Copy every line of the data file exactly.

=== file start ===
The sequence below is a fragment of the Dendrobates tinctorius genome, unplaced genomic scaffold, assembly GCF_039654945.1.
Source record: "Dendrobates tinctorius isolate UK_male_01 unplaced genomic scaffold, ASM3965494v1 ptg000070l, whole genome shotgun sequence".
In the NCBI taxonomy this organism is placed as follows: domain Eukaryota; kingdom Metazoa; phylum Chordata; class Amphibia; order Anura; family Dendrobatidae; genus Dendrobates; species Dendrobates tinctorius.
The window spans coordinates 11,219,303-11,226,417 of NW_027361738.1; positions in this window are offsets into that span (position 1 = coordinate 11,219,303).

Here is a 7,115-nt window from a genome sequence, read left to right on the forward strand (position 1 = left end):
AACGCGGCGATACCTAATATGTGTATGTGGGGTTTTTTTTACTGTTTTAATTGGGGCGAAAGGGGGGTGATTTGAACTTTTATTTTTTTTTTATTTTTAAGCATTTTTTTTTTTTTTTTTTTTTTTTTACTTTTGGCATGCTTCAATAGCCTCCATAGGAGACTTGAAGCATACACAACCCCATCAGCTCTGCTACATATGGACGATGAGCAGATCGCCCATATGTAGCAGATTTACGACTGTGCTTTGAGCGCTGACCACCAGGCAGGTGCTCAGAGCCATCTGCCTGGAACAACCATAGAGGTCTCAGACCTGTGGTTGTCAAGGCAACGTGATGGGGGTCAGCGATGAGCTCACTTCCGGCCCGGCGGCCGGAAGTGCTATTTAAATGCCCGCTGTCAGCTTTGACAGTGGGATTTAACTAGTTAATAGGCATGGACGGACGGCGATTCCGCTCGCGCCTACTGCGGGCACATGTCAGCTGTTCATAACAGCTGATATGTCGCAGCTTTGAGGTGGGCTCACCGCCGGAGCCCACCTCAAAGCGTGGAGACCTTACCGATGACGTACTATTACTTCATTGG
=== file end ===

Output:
The sequence below is a fragment of the Dendrobates tinctorius genome, unplaced genomic scaffold, assembly GCF_039654945.1.
Source record: "Dendrobates tinctorius isolate UK_male_01 unplaced genomic scaffold, ASM3965494v1 ptg000070l, whole genome shotgun sequence".
In the NCBI taxonomy this organism is placed as follows: domain Eukaryota; kingdom Metazoa; phylum Chordata; class Amphibia; order Anura; family Dendrobatidae; genus Dendrobates; species Dendrobates tinctorius.
The window spans coordinates 11,219,303-11,226,417 of NW_027361738.1; positions in this window are offsets into that span (position 1 = coordinate 11,219,303).

Here is a 7,115-nt window from a genome sequence, read left to right on the forward strand (position 1 = left end):
AACGCGGCGATACCTAATATGTGTATGTGGGGTTTTTTTTACTGTTTTAATTGGGGCGAAAGGGGGGTGATTTGAACTTTTATTTTTTTTTTATTTTTAAGCATTTTTTTTTTTTTTTTTTTTTTTTTACTTTTGGCATGCTTCAATAGCCTCCATAGGAGACTTGAAGCATACACAACCCCATCAGCTCTGCTACATATGGACGATGAGCAGATCGCCCATATGTAGCAGATTTACGACTGTGCTTTGAGCGCTGACCACCAGGCAGGTGCTCAGAGCCATCTGCCTGGAACAACCATAGAGGTCTCAGACCTGTGGTTGTCAAGGCAACGTGATGGGGGTCAGCGATGAGCTCACTTCCGGCCCGGCGGCCGGAAGTGCTATTTAAATGCCCGCTGTCAGCTTTGACAGTGGGATTTAACTAGTTAATAGGCATGGACGGACGGCGATTCCGCTCGCGCCTACTGCGGGCACATGTCAGCTGTTCATAACAGCTGATATGTCGCAGCTTTGAGGTGGGCTCACCGCCGGAGCCCACCTCAAAGCGTGGAGACCTTACCGATGACGTACTATTACTTCATTGG